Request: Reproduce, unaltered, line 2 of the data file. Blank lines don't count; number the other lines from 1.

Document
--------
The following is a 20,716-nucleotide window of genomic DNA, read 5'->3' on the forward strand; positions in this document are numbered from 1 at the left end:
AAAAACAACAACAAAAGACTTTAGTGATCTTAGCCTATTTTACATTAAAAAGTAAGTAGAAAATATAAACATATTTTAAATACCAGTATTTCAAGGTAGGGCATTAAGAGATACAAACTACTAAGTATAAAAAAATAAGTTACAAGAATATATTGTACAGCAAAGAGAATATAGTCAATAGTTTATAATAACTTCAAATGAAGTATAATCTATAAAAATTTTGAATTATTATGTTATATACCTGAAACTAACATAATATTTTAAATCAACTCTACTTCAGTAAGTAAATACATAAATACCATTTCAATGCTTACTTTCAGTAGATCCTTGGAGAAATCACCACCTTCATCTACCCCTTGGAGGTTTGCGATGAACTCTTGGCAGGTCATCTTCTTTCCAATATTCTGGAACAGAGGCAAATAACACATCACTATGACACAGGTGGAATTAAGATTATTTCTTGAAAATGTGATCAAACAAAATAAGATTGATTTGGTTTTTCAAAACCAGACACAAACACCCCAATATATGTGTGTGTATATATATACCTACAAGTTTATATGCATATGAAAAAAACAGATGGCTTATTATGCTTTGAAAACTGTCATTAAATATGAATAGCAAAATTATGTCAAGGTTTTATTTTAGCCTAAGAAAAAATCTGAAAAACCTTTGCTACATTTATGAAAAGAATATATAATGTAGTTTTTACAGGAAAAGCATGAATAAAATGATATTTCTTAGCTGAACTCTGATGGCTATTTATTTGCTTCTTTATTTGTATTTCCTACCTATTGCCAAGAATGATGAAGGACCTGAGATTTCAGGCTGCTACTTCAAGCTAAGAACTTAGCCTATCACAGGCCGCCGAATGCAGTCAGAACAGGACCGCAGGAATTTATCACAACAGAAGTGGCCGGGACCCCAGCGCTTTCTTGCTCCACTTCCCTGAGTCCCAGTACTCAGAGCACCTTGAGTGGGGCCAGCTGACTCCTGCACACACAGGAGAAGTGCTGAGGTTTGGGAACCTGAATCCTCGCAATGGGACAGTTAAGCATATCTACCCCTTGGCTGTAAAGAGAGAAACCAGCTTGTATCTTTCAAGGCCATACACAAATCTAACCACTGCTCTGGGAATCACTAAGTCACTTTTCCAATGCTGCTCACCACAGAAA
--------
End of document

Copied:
AAAAACAACAACAAAAGACTTTAGTGATCTTAGCCTATTTTACATTAAAAAGTAAGTAGAAAATATAAACATATTTTAAATACCAGTATTTCAAGGTAGGGCATTAAGAGATACAAACTACTAAGTATAAAAAAATAAGTTACAAGAATATATTGTACAGCAAAGAGAATATAGTCAATAGTTTATAATAACTTCAAATGAAGTATAATCTATAAAAATTTTGAATTATTATGTTATATACCTGAAACTAACATAATATTTTAAATCAACTCTACTTCAGTAAGTAAATACATAAATACCATTTCAATGCTTACTTTCAGTAGATCCTTGGAGAAATCACCACCTTCATCTACCCCTTGGAGGTTTGCGATGAACTCTTGGCAGGTCATCTTCTTTCCAATATTCTGGAACAGAGGCAAATAACACATCACTATGACACAGGTGGAATTAAGATTATTTCTTGAAAATGTGATCAAACAAAATAAGATTGATTTGGTTTTTCAAAACCAGACACAAACACCCCAATATATGTGTGTGTATATATATACCTACAAGTTTATATGCATATGAAAAAAACAGATGGCTTATTATGCTTTGAAAACTGTCATTAAATATGAATAGCAAAATTATGTCAAGGTTTTATTTTAGCCTAAGAAAAAATCTGAAAAACCTTTGCTACATTTATGAAAAGAATATATAATGTAGTTTTTACAGGAAAAGCATGAATAAAATGATATTTCTTAGCTGAACTCTGATGGCTATTTATTTGCTTCTTTATTTGTATTTCCTACCTATTGCCAAGAATGATGAAGGACCTGAGATTTCAGGCTGCTACTTCAAGCTAAGAACTTAGCCTATCACAGGCCGCCGAATGCAGTCAGAACAGGACCGCAGGAATTTATCACAACAGAAGTGGCCGGGACCCCAGCGCTTTCTTGCTCCACTTCCCTGAGTCCCAGTACTCAGAGCACCTTGAGTGGGGCCAGCTGACTCCTGCACACACAGGAGAAGTGCTGAGGTTTGGGAACCTGAATCCTCGCAATGGGACAGTTAAGCATATCTACCCCTTGGCTGTAAAGAGAGAAACCAGCTTGTATCTTTCAAGGCCATACACAAATCTAACCACTGCTCTGGGAATCACTAAGTCACTTTTCCAATGCTGCTCACCACAGAAA